Because there are potential hazards whenever working with thermal process fluids, it is best to be sure that hot oil pumps are installed, operated and maintained correctly. Use the following information to help ensure many successful and safe operating hours of your thermal fluid pump.

The dependability of a thermal fluid pump -- an often-overlooked piece of mechanical equipment -- is paramount for the continuous and efficient operation of the hot oil system.

Pumps are the heart of any hot oil heat transfer plant. The dependability of this often-overlooked piece of mechanical equipment is paramount for the continuous and efficient operation of the hot oil system. The level of technological advancement of such plants has invariably been matched by the simple but practical design of the hot oil pump. It is time-tested to handle the various organic heat transfer fluids that now are used on the widest scale.

The basic, simple design has kept pace with the ever-increasing trend toward higher temperature ranges in processes that involve heat transfer media. Today's hot-oil pumps are self-cooling and require no associated cooling, operating at up to 650oF (343oC). Their heat barriers are designed to save energy and minimize product heat loss. Many offer a Frances vane-type impeller that is positively keyed to the shaft, and they also can be made with a balanced impeller that reduces hydraulic thrust. Low stuffing box pressure is possible due to a double wear-ring construction. Other features that can be found on pumps in the current marketplace include an isolated thrust bearing, a contained cover gasket, an adjustable seal cartridge and a compensator for thermal expansion. Standard materials of construction can include low-cost pressure-retaining parts (nodular cast iron). The pumps can be specified with lip seals or mechanical seals. One back-pullout design utilizes a spacer coupling that can minimize maintenance downtime.

Given the potential hazards of handling thermal fluids, care should be taken to ensure the hot oil pump is installed, operated and maintained correctly. The following issues require strict attention and will ensure many successful and safe operating hours:

This schematic of a hot oil pump describes the mechanical functions of its parts.
Location and Temperature.Locate the pump as close as practical to the liquid source. Allow sufficient space for safe inspection and maintenance. To allow adequate air cooling, insulating the pump is not recommended.

Foundation and Alignment. Fabricated common base plates that have sufficient foundation bolts, with provision for grouting later, should be used. (Refer to Hydraulic Institute standards.) The service life of the pump motor set is dependent on the correct alignment of the solid couplings. Following elimination of pipe work stresses to the pump casing, a cold alignment check should be undertaken. Recommended total dial-indicator readings (TIR) should be 0.002" max. Following several hours of normal operation at maximum temperature, a hot alignment check should be performed as there could be structure and pump thermal growth. TIR should be maintained at 0.002", and caution should be exercised during this operation.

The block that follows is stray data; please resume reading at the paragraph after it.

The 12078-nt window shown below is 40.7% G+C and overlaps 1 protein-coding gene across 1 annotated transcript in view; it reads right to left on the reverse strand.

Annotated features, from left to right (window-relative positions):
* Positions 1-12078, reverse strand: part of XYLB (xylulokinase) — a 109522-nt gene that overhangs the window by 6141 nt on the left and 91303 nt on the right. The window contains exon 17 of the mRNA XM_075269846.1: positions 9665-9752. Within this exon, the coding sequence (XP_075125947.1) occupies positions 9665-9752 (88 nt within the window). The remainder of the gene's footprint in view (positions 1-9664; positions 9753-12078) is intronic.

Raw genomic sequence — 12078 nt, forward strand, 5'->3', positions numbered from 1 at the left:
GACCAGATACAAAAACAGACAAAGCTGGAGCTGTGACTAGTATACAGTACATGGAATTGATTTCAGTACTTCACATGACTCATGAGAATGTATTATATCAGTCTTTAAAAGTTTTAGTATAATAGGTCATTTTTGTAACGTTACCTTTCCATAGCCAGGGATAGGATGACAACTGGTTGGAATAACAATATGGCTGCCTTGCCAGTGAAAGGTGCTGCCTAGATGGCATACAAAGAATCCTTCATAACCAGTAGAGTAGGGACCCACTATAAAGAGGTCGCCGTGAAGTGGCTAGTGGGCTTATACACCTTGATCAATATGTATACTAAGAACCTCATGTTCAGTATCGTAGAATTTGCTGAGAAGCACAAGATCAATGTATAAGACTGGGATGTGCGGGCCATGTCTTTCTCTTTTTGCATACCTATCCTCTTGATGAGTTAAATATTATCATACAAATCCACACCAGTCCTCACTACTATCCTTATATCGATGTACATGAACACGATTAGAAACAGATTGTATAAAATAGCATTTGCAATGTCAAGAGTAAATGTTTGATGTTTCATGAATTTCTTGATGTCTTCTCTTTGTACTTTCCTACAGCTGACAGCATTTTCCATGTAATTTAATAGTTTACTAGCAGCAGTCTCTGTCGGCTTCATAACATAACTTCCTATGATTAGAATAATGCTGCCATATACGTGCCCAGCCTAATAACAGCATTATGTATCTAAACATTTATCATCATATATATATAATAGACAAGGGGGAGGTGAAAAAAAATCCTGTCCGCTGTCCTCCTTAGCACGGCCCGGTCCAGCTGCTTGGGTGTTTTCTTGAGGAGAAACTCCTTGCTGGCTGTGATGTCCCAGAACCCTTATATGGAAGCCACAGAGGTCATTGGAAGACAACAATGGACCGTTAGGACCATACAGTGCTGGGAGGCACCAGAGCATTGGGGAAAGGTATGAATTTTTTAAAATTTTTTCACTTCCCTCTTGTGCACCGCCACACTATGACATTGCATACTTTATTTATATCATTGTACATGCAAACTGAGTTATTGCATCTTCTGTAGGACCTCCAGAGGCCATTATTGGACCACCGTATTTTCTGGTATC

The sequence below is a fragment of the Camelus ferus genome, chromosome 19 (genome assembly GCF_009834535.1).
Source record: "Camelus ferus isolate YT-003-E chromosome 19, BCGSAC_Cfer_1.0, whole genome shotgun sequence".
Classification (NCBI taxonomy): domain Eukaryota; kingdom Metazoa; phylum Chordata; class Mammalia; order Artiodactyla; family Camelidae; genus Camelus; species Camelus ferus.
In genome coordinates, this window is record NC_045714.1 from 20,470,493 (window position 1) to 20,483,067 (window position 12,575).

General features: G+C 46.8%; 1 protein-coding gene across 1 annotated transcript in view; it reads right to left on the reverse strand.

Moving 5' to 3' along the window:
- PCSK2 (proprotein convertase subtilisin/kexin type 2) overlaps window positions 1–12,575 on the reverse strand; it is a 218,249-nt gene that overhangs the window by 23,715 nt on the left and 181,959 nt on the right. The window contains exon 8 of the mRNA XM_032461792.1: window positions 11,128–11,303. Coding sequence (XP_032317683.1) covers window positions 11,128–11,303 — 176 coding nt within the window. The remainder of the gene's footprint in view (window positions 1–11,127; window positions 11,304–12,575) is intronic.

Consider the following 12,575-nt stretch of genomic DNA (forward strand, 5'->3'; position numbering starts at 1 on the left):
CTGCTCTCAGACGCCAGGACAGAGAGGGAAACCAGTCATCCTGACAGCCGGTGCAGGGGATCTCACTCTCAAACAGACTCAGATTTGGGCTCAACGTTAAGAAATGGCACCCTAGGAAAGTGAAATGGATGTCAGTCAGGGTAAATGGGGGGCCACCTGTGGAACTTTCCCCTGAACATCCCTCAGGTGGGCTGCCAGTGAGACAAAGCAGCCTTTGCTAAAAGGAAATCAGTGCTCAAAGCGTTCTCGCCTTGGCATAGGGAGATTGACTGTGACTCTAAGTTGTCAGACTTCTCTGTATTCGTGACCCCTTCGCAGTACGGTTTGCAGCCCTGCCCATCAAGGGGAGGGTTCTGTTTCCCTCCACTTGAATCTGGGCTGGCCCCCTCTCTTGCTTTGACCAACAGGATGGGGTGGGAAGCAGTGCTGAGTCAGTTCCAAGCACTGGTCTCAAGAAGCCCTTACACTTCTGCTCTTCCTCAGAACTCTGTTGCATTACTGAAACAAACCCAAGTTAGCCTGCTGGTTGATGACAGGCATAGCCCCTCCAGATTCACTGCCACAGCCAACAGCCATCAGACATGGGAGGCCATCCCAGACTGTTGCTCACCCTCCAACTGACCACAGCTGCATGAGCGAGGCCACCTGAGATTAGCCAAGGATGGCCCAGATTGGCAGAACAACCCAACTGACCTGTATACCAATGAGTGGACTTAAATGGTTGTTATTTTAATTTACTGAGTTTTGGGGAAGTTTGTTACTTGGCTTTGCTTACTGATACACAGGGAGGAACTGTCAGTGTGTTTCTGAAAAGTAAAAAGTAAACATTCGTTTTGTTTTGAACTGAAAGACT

Piping -- General. Pipe work must be supported adequately and independently to eliminate forces being exerted on the pump flanges. It is recommended that reference be made to the Hydraulic Institute standards. Flexible pipe work connections may be considered, thereby reducing the potential transmission of pipe stresses to the pump bearings and seals.

Suction Pipe Work. Suction pipe work must be kept as short as possible, and it must be of adequate size to minimize friction loss (flow velocity of 6 to10 ft/sec) but of sufficient straight length prior to the suction flange (six to eight times the suction diameter). Ideally, a suction strainer (typically 32 mesh) should be placed temporarily in the line for startup but removed prior to commissioning.

Discharge Piping. Flow control and check valves should be placed in the line. Flow control should never be undertaken on the suction line.

Auxiliary Pressure Connections. To continuously check the pump performance, pressure taps with isolating valves should be placed in the suction and discharge lines as close as practical to the pump.

Drives and Guards. When sizing the motor, consider the maximum liquid viscosity, specific gravity and pump operating range. TEFC motors are required for this equipment, with the fan draft directed toward the pump, to extend the life of the bearing and shaft seals. Open-type coupling guards are required for high temeprature pump/motor installations.

Venting. The radial bearing, lip seals and mechanical seal rely on product lubrication and cooling. Venting of the stuffing box prior to startup is important to avoid premature failure.

Operation. Startup procedures on common pumps are routine; however, the hot oil pumps require certain checks following installation and commissioning such as:

  • Re-vent the stuffing box.

  • Ensure the required discharge head is being achieved.

  • Check that the bearing temperature is not operating above 212oF (100oC).

  • Check that the airflow from the TEFC motor is not impeded.

  • Check that the pump/motor set is free from debris, which may reduce cooling and increase the surrounding temperature (140oF [60oC] max.).

  • Re-check the motor/pump hot alignment.

  • Grout in the common base plate.

If you perform these checks routinely, you can increase the pump's service life.